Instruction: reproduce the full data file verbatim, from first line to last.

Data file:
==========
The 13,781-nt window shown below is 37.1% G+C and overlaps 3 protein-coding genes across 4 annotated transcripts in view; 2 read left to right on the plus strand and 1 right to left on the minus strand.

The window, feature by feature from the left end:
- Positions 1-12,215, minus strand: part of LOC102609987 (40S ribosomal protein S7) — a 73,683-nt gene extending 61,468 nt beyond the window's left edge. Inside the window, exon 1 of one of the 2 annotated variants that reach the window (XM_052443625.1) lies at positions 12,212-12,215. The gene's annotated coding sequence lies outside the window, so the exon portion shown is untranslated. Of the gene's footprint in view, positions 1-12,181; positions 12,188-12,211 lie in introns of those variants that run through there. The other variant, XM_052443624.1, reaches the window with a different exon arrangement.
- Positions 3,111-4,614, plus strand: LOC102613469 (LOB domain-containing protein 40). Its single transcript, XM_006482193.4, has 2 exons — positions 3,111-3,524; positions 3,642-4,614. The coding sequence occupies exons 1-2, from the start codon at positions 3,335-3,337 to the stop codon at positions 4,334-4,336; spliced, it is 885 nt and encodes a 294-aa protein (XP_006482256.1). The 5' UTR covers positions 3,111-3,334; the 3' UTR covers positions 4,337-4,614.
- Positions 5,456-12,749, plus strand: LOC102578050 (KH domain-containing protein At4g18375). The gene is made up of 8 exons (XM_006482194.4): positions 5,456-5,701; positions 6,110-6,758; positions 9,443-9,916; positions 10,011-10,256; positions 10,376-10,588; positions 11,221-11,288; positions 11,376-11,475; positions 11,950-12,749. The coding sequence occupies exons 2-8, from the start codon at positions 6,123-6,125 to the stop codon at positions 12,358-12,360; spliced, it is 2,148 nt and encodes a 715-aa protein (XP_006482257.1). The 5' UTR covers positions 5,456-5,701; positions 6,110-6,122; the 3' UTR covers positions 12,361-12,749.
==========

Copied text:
The 13,781-nt window shown below is 37.1% G+C and overlaps 3 protein-coding genes across 4 annotated transcripts in view; 2 read left to right on the plus strand and 1 right to left on the minus strand.

The window, feature by feature from the left end:
- Positions 1-12,215, minus strand: part of LOC102609987 (40S ribosomal protein S7) — a 73,683-nt gene extending 61,468 nt beyond the window's left edge. Inside the window, exon 1 of one of the 2 annotated variants that reach the window (XM_052443625.1) lies at positions 12,212-12,215. The gene's annotated coding sequence lies outside the window, so the exon portion shown is untranslated. Of the gene's footprint in view, positions 1-12,181; positions 12,188-12,211 lie in introns of those variants that run through there. The other variant, XM_052443624.1, reaches the window with a different exon arrangement.
- Positions 3,111-4,614, plus strand: LOC102613469 (LOB domain-containing protein 40). Its single transcript, XM_006482193.4, has 2 exons — positions 3,111-3,524; positions 3,642-4,614. The coding sequence occupies exons 1-2, from the start codon at positions 3,335-3,337 to the stop codon at positions 4,334-4,336; spliced, it is 885 nt and encodes a 294-aa protein (XP_006482256.1). The 5' UTR covers positions 3,111-3,334; the 3' UTR covers positions 4,337-4,614.
- Positions 5,456-12,749, plus strand: LOC102578050 (KH domain-containing protein At4g18375). The gene is made up of 8 exons (XM_006482194.4): positions 5,456-5,701; positions 6,110-6,758; positions 9,443-9,916; positions 10,011-10,256; positions 10,376-10,588; positions 11,221-11,288; positions 11,376-11,475; positions 11,950-12,749. The coding sequence occupies exons 2-8, from the start codon at positions 6,123-6,125 to the stop codon at positions 12,358-12,360; spliced, it is 2,148 nt and encodes a 715-aa protein (XP_006482257.1). The 5' UTR covers positions 5,456-5,701; positions 6,110-6,122; the 3' UTR covers positions 12,361-12,749.